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Higher Home Prices Continue, Consumer Survey Determines

Keith Griffin
Apr 11, 2022
NY Federal Reserve Bank headquarters
New York Federal Reserve Bank
NY Federal Reserve

NY Fed finds pessimism abounds on inflation, jobs and credit availability

Consumers expect higher home prices to continue amidst continued higher inflation and worsening personal income. That’s among the findings of the Federal Reserve Bank of New York’s Center for Microeconomic Data March 2022 Survey of Consumer Expectations released this morning.

Home price growth expectations ticked up, the survey found, while year-ahead spending growth expectations increased to a new series high. Labor market and income growth expectations receded somewhat, and respondents turned less optimistic about their year-ahead household’s financial situation.

The median expected change in home prices one year from now increased to 6% from 5.7%. The measure, which has been elevated for the past year, remains well above its pre-pandemic reading of 3% in February 2020. 

Credit availability continues to be a major concern and source of pessimism. Perceptions of credit access compared to a year ago deteriorated in March, with more respondents finding it harder to obtain credit now than a year ago. Expectations about future credit availability deteriorated as well, with more respondents expecting that it will be harder to obtain credit in the year ahead.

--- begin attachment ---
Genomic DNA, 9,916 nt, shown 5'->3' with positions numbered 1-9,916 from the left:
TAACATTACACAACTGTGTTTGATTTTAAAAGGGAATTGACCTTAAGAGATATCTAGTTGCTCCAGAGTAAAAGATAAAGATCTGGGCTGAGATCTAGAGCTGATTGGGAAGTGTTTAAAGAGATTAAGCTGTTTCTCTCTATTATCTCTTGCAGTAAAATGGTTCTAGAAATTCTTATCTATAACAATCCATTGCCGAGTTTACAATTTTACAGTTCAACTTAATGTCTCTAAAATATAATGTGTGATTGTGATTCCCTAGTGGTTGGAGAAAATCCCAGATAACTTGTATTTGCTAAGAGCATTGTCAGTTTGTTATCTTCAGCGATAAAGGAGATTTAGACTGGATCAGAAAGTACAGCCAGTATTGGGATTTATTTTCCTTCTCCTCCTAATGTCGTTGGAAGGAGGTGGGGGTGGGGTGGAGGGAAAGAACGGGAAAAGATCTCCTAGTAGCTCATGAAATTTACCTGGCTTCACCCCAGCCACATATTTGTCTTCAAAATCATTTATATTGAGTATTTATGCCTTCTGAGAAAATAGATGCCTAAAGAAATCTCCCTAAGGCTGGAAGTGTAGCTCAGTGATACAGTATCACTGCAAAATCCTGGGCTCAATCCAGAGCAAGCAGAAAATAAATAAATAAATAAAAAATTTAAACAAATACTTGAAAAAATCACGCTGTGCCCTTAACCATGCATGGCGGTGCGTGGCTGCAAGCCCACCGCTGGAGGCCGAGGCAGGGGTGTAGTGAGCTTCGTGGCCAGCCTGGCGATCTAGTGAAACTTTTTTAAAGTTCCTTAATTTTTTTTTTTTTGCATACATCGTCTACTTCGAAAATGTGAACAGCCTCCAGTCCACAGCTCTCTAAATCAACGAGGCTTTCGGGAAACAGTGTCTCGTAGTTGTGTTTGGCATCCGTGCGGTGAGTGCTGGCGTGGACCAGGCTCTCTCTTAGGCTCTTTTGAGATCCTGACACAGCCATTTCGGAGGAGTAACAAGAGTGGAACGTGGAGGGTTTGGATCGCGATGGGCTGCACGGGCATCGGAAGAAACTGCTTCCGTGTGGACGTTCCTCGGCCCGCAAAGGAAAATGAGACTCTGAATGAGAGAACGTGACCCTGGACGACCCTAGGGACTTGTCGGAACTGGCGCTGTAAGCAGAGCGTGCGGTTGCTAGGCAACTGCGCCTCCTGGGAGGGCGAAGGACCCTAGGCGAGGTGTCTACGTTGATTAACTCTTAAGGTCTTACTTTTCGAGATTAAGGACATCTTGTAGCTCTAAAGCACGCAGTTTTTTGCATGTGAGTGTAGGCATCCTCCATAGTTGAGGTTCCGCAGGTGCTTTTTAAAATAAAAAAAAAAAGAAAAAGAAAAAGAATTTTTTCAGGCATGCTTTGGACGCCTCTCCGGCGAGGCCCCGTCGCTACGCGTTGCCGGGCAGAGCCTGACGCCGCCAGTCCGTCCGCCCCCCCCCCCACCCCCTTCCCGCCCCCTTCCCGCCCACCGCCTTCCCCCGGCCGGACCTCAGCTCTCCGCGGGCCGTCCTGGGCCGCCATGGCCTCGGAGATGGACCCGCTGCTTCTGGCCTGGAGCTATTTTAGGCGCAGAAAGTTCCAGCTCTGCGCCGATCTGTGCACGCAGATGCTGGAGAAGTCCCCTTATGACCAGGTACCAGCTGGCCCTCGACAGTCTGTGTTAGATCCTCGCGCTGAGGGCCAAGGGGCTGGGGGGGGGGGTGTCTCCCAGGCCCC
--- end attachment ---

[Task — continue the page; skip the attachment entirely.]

Median one-year-ahead inflation expectations increased to a new series high of 6.6% from 6% in February, while median three-year ahead inflation expectations decreased to 3.7% from 3.8%.

Perceptions about households’ current financial situations compared to a year ago deteriorated in March, with more respondents reporting being financially worse off than they were a year ago. Respondents were also more pessimistic about their household’s financial situation in the year ahead, with fewer respondents expecting their financial situation to improve a year from now.

An interesting statistic concerns both voluntary and involuntary job loss. The mean perceived probability of losing one’s job in the next 12 months rose to 11.1% from 10.8%, but remains well below its pre-pandemic reading of 13.8% in February 2020. The mean probability of leaving one’s job voluntarily in the next 12 months also increased to 19.2% from 19%.

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